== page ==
Failure can be a good thing. Shock horror, we know. In a recent article in the Washington Post, Eve Fairbanks says: “In contemporary life, we respect failure only if we can interpret it as a stepping-stone to accomplishment.”
Even though some mistakes don’t have obvious redemptive power, sometimes it helps to take a step back when we’re frustrated and look at the bigger picture.
Why did this fail? What can I do better next time? Do I really need to knock on that door and why am I so angry with it remaining closed?
In Kathryn Schultz’ book, ‘Being Wrong’, she suggests acknowledging the distinctive essence of failure rather than straining to invest it with positive utility actually allows us to experience a greater range of emotions and see more texture and colour in the world. “Failure can feed imagination, as we construct ideas of what might have happened if we hadn’t made mistakes.”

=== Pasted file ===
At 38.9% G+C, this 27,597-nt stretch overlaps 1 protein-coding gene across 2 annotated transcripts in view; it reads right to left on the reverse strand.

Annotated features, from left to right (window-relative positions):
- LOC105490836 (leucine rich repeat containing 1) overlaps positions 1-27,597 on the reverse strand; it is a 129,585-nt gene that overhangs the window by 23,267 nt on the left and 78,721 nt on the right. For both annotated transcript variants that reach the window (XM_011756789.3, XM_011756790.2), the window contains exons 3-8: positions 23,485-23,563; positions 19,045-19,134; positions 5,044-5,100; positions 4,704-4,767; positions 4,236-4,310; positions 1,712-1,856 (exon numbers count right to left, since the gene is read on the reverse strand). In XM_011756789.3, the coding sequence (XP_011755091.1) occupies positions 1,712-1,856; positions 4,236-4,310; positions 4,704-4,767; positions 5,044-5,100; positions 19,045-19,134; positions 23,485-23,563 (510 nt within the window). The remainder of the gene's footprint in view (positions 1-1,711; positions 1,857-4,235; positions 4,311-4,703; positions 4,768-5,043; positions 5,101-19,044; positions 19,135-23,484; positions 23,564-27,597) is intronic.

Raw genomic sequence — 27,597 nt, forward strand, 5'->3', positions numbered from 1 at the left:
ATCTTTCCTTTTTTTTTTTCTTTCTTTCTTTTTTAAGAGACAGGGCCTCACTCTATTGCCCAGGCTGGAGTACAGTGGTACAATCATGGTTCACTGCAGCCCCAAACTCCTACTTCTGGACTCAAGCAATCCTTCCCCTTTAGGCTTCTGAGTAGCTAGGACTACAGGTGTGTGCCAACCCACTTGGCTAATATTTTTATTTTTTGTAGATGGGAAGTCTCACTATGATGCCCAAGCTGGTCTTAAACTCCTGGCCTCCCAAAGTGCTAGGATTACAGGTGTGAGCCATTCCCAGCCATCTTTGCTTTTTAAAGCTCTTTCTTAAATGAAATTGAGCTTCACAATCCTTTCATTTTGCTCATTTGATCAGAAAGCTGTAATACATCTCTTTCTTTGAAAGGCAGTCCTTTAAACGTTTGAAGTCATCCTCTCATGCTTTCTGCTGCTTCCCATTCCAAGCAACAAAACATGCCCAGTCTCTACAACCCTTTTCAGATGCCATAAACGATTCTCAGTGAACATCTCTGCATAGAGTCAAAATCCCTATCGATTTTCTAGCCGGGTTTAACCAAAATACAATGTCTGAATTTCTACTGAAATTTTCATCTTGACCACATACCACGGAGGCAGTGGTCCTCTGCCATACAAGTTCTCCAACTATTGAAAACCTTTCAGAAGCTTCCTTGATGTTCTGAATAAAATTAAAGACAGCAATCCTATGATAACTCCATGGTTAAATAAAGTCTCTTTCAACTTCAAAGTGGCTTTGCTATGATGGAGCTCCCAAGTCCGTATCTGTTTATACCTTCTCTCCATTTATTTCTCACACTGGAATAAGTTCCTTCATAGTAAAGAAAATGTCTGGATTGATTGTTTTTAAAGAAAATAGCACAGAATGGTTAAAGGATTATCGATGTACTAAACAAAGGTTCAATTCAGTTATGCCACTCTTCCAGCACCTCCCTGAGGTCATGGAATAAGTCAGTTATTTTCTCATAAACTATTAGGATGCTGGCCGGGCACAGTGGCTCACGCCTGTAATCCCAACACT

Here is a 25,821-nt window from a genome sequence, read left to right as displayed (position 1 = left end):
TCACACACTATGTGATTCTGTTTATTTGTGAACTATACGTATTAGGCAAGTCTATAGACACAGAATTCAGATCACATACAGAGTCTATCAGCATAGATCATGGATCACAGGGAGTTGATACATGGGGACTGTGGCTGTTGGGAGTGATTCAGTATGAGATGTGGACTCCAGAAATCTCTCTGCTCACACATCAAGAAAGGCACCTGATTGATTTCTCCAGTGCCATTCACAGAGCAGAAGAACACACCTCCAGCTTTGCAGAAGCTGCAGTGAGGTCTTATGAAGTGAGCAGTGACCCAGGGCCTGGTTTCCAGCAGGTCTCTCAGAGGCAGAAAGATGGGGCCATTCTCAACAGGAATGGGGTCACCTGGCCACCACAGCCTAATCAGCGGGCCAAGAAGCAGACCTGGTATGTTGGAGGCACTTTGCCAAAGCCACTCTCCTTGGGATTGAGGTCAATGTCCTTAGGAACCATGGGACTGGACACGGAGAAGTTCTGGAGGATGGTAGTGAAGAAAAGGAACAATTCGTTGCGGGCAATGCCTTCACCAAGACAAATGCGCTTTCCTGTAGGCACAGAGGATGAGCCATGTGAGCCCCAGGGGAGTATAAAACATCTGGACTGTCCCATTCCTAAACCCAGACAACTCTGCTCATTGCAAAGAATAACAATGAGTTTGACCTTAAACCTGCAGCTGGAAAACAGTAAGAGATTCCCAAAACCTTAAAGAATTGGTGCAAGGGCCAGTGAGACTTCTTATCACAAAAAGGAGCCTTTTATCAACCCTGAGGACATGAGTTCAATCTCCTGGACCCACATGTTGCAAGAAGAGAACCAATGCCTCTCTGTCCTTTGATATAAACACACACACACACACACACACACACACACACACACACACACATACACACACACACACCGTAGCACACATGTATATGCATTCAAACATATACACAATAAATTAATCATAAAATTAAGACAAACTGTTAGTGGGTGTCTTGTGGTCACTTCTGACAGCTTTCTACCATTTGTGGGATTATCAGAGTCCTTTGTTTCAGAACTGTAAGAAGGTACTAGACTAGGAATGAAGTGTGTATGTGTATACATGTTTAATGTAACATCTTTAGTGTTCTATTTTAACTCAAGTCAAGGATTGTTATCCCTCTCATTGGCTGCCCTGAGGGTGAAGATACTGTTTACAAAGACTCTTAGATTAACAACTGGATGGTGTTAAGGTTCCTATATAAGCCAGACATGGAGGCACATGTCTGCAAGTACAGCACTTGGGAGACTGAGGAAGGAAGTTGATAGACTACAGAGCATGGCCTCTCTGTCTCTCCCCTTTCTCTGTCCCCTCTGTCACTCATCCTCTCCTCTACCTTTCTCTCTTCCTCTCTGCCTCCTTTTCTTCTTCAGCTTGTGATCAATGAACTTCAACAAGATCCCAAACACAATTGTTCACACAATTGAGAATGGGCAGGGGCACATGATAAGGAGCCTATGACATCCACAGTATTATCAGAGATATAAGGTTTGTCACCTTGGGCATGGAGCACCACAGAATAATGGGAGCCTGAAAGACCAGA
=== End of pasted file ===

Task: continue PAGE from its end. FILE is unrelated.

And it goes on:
Tara wrote on the blog about a recent disappointing experience with one of her business idols, where she realised that she didn’t need recognition to be considered successful. Rather than be recognised and appreciated by the “top dogs”, she decided it was her ego getting in the way, and it was much more fulfilling to continue doing great work for her existing clients and have them appreciate us as an agency.
So from failure comes more, sometimes better, doors opening.